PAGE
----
The reception area looks like Rococo style on steroids. Too many colors and embellishments for my taste but the staff was really friendly and the seating area was surprisingly comfortable. Before entering, we were asked to put our things in our lockers and remove our digital watches. Unlike the other rooms I’ve tried, this one you need to flash a CLUE card at the camera when you need to and they’re nice enough to give you a note pad and a pencil before entering.
The puzzle room itself was really small which opens into further smaller rooms. We were only four people and it was a little uncomfortable rummaging through the place. I can’t imagine how it would be if we were in our full group of seven. The music was too loud and distracting but perhaps that’s intentional.
We found ourselves locked into a 1960s US steel workshop or warehouse by a looney employee. He sets the place on fire and it’s our job to escape within 60 minutes before the meltdown. The puzzles were average and we escaped in 28 minutes.
Everyone was impressed with us. We’re experts after all. We decided to impress them even more by going into their most difficult room- their Vampire.
We went in and we SUCKED!
Similar to the previous room, the space was really limited which made it seriously frustrating to focus on anything. If you’re claustrophobic this is the worst place to be in. It was also dark and the sound effects were eerie. I don’t usually get scared in spooky themes unless there’s a real person/actor inside the room then it’s a completely different story for me. In that room; however, I was at the edge of my seat and I think it’s because of the narrow space. I felt suffocated.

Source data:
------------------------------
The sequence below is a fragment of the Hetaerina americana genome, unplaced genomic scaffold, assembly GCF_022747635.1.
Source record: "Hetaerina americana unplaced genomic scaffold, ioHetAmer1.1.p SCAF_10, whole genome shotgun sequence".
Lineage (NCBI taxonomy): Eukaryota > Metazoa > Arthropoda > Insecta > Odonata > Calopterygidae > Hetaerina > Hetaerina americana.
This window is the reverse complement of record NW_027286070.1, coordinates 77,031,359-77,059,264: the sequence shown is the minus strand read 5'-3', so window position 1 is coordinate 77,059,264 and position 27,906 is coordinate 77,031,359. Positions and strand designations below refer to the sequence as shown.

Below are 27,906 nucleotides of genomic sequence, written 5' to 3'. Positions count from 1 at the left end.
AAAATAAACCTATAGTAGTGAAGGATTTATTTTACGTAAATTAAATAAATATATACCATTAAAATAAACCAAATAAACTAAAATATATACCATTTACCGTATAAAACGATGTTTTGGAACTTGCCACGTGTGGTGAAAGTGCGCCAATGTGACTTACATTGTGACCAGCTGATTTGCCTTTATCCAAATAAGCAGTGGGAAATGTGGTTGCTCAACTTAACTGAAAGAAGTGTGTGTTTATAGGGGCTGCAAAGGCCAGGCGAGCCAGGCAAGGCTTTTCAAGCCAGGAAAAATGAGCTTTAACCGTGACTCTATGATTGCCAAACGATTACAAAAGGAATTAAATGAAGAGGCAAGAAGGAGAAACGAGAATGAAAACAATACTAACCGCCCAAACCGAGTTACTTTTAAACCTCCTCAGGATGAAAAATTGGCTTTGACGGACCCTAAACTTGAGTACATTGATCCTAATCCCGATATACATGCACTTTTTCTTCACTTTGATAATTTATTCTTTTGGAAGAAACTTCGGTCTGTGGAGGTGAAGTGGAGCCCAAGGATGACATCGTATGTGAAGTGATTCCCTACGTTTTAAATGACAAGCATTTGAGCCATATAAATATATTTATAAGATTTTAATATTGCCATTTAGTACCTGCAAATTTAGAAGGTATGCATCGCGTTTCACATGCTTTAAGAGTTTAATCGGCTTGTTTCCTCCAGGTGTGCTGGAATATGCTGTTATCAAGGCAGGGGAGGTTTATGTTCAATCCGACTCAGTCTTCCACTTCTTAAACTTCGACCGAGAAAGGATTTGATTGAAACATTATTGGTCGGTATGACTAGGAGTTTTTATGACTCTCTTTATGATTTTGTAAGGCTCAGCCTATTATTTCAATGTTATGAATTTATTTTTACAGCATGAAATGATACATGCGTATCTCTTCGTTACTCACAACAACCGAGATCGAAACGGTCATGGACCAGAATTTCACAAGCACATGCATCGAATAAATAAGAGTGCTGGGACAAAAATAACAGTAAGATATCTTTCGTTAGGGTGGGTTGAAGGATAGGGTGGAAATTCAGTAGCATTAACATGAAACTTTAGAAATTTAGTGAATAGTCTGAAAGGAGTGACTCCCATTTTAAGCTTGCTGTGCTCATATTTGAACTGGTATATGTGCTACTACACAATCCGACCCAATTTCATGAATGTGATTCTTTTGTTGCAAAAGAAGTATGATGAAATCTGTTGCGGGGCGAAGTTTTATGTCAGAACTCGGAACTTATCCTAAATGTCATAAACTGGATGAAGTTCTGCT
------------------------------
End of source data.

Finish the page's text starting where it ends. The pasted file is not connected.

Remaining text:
As for the puzzles, that’s a different issue. I think there’s a clear distinction between a puzzle being ‘difficult’ and ‘absurd’. The puzzles in the Vampire room were absurd. I noticed whenever the room is not a franchise, they try to be too inventive for their own good. The puzzles were mostly riddles and they made absolutely no sense. It wasn’t fun, it was annoying.
I believe that a good puzzle game is well thought out and strategized to strike a good balance for the player. If the theme of the game is horror, then usually the difficulty is lowered a tad bit in order to facilitate playability without being too distracted or feeling overwhelmed. Additionally, the sequence of how clues are laid out in a well designed puzzle fluctuates. It doesn’t always maintain the same tempo to avoid boring players. This is especially common in difficult rooms. It’s player-friendly. It portrays the message that, “yes the puzzles are difficult but achievable”. I felt there was no balance in Vampire. It’s like a mixing pot with so many things thrown at you and you need to figure it out. I felt the objective of the room was to convince you it’s hard and that’s it.
Having said that, we did enjoy our time in the first room. I would definitely go again for their third room but I wouldn’t recommend the vampire room.